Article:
Matthew Paul ’13 - The first thing I notice as we enter el mercado, the market, is the incredible number of things crammed into such a small space. While we had walked by the opening to the mercado a couple of days before, it is impossible to tell the depth while simply observing from outside. What initially looks like a bunch of small openings similar to the entrances to tiendas all across the city turns out to be a corridor over 50 yards long but no more than three yards wide. Every ten yards or so one stall ends and a new one begins, each literally crammed from floor to ceiling with all kinds of merchandise.
Venders sit in literal caves made up of mounds upon mounds of products. Scarves, hats, t-shirts, flutes, wooden boxes, carved statues, bracelets and much, much more surround me as I move deeper into the mercado isle. All kinds of sounds surround me; the sound of venders trying to attract buyers attention, the tune of a violin playing from one of the stalls, the more coaxing melody of a venders voice trying to cajole an interested buyer into a purchase, the occasional “Perdón” as customers have no choice but to brush their neighbors in the crowded passageway.
At first it is a little overwhelming, but after a while the chaos seems to have an order. I walk up to a stall where a vendor is selling scarves. His merchandise literally stretches from floor to ceiling. I begin to look and find that the selection includes many soccer scarves representing teams from not only Quito, but from all across Ecuador and the world. The extended visit to his stall prompts the vendor to pay me special attention. The mercado may be the one place in Quito outside of my host family or classroom where my broken Spanish is not only accepted but also encouraged. As long as I am interested in buying he’ll listen to it all day. As we talk, he begins to not only facilitate but suggest possible items. While I continue to look at the visible items on top, he uses an almost magical knowledge of his pile of scarves to pull different possibilities from every which direction.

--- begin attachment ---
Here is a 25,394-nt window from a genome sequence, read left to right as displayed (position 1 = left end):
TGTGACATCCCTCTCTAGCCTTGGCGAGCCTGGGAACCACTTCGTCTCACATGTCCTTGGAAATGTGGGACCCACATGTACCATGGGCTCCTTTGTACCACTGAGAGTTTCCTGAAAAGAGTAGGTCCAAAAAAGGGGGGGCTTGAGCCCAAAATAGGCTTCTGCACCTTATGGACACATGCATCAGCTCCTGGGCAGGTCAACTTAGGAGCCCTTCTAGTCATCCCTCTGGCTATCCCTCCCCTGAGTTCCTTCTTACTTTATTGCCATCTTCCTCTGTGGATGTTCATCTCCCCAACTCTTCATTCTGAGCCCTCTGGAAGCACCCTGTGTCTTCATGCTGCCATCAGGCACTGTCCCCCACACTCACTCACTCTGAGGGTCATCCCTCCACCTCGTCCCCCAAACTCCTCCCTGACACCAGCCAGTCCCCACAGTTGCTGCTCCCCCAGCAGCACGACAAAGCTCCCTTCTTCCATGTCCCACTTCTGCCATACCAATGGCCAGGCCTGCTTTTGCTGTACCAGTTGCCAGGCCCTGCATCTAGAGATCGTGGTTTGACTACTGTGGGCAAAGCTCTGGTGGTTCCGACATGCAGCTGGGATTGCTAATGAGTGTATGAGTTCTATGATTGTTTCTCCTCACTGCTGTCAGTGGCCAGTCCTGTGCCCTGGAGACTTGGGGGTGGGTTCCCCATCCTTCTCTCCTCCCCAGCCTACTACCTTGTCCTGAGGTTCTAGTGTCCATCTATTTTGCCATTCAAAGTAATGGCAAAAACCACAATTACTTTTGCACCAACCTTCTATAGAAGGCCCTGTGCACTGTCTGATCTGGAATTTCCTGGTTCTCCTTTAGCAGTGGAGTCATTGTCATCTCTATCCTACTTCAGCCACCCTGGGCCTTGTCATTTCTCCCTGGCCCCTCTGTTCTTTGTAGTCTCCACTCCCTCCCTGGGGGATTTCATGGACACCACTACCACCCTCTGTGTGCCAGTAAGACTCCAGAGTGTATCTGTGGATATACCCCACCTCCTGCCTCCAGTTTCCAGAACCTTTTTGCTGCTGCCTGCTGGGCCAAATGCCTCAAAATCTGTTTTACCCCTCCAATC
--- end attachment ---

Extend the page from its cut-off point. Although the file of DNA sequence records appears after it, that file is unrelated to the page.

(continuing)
While encouraged by our resident expert on bartering, Dr. Hardy, to look disinterested in order to get the best deal, it is hard to keep an impressed expression off my face when this man shows me the knowledge of his trade. I pick out a white scarf of one of the local Club teams in Quito and he offers it for $7. Resisting an urge to take a deal that would be great in the states I act skeptical and suggest $5. He accepts immediately. We’re both happy with the deal.
I continue through the mercado and find another stall where I cannot pass up a gift for my mother and a soccer jersey for myself. Again I am able to talk the price down, a very lucky occurrence because the two items cost me literally every cent I have. I walk outside finally, on the far side of the isle of shops. I am extremely happy but also completely broke. Ready to go home, I look down la calle de Jorge Washington (yes, that’s the name of the street) and see what I hadn’t noticed before; that there is row after row of similar corridors to the one that I had only just made it out of. With no more money to spend and a dinner to get to I turn away and head home. As I begin the mile walk back to my house I consider the next days schedule and when I can make the necessary trip back to this wonderful place.